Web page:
Monday, February 19, 2007

Plight of the Child's Attorney -- Conflicts of Interest and Deciding Who the Attorney Represents

In my Legal Profession course -- an ethics course required to graduate from law school -- we have discussed hypotheticals that pose the interesting conflict of one individual hiring a lawyer on behalf of another. This could pose particular difficulties for the attorney if the conflicts between the paying individual and the technical client diverge. For example, we discussed the case where a woman (let's call her Sue) hires the attorney to represent her boyfriend (Bob) who has been arrested. If in the course of representation Bob tells the attorney that he has AIDS, but he doesn't want his girlfriend Sue to know, the attorney is certainly in a conflicted position. The debate is complicated by strict confidentiality rules and rules that allow the attorney to break that confidentiality in certain instances -- such as if someone else's life is in danger.

This discussion -- while interesting and rather abstract for the usual attorney -- is particularly pertinent for a child's attorney. This sort of conflict potentially arises in EVERY single instance where a child has legal counsel. The parents are necessarily in a position where their interests are involved (even if the child is in criminal jeopardy, the parents' rights to custody are at stake -- if the child is put in a detention center, the parents' lose their rights to determine how the child is raised, for example).

The usual conflict raised when discussing the difficulties inherent in representing children is the conflict between the child-client's interests and their best interests. The attorney is most likely a responsible adult, and it is possible that in zealously representing their client, the attorney may feel that this may not be what is actually best for their client. While this probably arises more often in the course of representing children, this problem is not completely absent from the representation of adults. Adult clients will decide to not follow their attorney's advice (such as accepting a plea agreement). Attorneys for children can get help in balancing this difficult issue in the cases of children. In many instances a guardian ad litem (GAL) will be appointed. This GAL is supposed to look out for the child's best interest and thus allow the attorney to zealously advocate for the child's wishes with a clear conscience.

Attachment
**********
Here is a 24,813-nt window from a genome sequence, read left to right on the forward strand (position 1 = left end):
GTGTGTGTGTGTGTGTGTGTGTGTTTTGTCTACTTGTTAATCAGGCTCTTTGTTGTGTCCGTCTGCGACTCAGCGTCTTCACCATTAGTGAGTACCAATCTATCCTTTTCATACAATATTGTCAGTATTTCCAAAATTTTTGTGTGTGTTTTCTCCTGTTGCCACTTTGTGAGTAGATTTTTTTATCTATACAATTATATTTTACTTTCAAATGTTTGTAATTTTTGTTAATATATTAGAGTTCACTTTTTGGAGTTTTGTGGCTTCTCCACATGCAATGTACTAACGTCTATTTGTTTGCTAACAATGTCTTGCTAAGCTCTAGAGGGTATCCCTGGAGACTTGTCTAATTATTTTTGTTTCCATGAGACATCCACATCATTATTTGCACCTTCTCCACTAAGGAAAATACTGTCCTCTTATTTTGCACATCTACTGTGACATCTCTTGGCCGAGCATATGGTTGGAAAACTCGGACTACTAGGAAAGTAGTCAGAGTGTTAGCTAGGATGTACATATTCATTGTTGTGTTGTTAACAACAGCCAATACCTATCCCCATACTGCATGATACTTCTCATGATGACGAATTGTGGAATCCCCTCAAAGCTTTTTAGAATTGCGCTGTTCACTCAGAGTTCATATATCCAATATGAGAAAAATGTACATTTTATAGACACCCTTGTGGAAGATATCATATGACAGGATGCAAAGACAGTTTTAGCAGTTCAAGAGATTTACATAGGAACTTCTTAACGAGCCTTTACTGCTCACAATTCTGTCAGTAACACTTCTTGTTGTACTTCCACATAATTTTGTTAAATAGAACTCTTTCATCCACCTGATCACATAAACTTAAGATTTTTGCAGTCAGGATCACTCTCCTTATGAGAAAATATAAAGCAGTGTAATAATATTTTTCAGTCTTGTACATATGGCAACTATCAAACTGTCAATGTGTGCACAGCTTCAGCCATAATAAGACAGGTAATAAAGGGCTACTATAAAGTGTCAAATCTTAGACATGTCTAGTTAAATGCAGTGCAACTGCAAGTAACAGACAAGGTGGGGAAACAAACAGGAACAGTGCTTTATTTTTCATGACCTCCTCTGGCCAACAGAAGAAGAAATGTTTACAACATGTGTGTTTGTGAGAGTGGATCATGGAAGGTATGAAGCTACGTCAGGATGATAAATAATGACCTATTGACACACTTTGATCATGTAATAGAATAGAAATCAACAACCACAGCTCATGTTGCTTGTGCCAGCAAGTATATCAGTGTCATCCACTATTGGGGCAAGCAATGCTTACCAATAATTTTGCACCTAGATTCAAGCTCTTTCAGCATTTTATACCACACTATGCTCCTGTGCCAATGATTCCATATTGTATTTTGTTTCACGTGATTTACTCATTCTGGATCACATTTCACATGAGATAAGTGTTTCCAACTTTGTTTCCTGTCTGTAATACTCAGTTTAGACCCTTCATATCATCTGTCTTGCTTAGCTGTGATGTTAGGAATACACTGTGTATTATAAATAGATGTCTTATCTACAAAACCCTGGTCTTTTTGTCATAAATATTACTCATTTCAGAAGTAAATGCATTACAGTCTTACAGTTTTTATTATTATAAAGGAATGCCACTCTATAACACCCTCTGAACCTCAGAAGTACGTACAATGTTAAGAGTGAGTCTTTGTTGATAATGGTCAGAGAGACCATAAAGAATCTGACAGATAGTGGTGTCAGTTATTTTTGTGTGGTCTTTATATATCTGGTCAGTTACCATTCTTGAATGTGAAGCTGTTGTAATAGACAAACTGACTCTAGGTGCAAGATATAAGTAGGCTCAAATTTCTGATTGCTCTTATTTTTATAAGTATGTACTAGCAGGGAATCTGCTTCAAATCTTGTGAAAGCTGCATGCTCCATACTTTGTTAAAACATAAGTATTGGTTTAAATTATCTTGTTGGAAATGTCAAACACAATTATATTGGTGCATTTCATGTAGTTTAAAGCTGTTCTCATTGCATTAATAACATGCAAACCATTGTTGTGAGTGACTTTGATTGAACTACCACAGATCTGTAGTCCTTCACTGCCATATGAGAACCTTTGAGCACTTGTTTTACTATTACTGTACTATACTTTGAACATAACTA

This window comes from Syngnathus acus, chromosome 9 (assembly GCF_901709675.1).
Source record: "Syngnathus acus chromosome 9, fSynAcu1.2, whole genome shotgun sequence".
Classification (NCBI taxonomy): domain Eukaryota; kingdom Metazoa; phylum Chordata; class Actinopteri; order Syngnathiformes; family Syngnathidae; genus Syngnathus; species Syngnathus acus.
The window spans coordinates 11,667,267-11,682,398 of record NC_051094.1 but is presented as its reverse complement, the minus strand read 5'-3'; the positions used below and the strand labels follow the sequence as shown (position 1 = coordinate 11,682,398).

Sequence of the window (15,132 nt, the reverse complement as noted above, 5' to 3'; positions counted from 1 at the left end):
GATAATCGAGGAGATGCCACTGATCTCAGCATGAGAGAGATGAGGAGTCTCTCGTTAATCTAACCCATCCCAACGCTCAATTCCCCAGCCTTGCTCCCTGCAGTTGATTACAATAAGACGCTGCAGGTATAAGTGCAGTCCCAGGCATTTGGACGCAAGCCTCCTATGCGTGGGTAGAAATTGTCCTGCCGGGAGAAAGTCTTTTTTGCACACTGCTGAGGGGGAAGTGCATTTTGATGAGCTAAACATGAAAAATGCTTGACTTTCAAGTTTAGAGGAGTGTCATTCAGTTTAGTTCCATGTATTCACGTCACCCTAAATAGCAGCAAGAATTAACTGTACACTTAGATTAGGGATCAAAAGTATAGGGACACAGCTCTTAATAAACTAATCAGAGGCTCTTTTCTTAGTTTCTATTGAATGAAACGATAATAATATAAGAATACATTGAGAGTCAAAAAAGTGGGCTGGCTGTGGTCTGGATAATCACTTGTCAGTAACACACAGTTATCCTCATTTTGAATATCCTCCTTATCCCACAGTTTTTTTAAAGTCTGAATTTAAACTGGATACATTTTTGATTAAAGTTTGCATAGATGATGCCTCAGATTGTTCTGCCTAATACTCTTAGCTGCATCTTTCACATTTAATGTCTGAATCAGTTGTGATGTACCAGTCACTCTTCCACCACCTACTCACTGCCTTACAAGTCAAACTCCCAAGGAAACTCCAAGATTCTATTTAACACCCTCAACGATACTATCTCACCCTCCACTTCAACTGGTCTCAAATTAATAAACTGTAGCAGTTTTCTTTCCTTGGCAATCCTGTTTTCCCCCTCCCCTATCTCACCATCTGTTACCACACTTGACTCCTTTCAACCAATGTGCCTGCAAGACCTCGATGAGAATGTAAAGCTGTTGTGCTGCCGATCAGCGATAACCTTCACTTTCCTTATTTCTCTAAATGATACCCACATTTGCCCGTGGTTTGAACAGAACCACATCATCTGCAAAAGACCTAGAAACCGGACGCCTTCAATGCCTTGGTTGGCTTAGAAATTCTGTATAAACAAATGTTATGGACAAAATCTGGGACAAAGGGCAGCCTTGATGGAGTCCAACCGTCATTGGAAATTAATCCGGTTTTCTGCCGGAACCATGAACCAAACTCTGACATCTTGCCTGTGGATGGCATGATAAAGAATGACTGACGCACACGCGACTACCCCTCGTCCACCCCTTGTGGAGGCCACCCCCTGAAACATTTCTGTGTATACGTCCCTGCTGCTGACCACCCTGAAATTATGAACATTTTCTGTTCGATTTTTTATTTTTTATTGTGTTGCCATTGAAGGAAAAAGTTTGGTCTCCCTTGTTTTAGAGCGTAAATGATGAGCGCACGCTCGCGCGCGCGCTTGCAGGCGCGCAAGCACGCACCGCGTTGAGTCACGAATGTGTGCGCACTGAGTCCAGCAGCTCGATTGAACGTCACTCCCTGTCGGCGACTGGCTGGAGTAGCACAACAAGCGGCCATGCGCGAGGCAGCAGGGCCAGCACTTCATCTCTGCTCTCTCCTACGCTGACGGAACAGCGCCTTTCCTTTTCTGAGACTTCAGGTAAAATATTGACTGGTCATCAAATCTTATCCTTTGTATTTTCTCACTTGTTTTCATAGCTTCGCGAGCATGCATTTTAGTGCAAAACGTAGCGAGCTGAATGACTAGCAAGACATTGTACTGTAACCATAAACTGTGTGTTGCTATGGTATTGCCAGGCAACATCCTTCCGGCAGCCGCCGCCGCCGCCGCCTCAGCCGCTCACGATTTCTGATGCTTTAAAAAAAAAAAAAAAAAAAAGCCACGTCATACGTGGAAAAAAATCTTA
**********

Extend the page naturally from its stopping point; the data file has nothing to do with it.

The complexity inherent in the parent-child-attorney interaction has no easy solution. The parent will usually be the one footing the bill (unless the attorney is working for free or is paid by the state). The parent will most likely have an interest that aligns with the attorney (if we assume they're both rational adults thinking in objective terms about the child's best interest). On the other hand, it is very possible that the parent will have their own motivations and interests stemming from the involvement with the courts.

There is no easy solution for children with legal representation. It will be very tempting for the child's attorney to take the parent's interests into account. On the other hand, seasoned attorneys might have a lot of experience parsing through the various interests -- thus leaving the child with exemplary legal representation.


Anonymous ChaWusH said...

after that I thought about that..I like this blog and I'm reading articles..
thanx for everything.

2:53 AM  
Anonymous Anonymous said...

This comment has been removed by a blog administrator.

6:58 AM  
Blogger eponcz said...

I'm sorry, but I cannot give any direct legal advice. The best of luck to you and your family.

3:16 PM  

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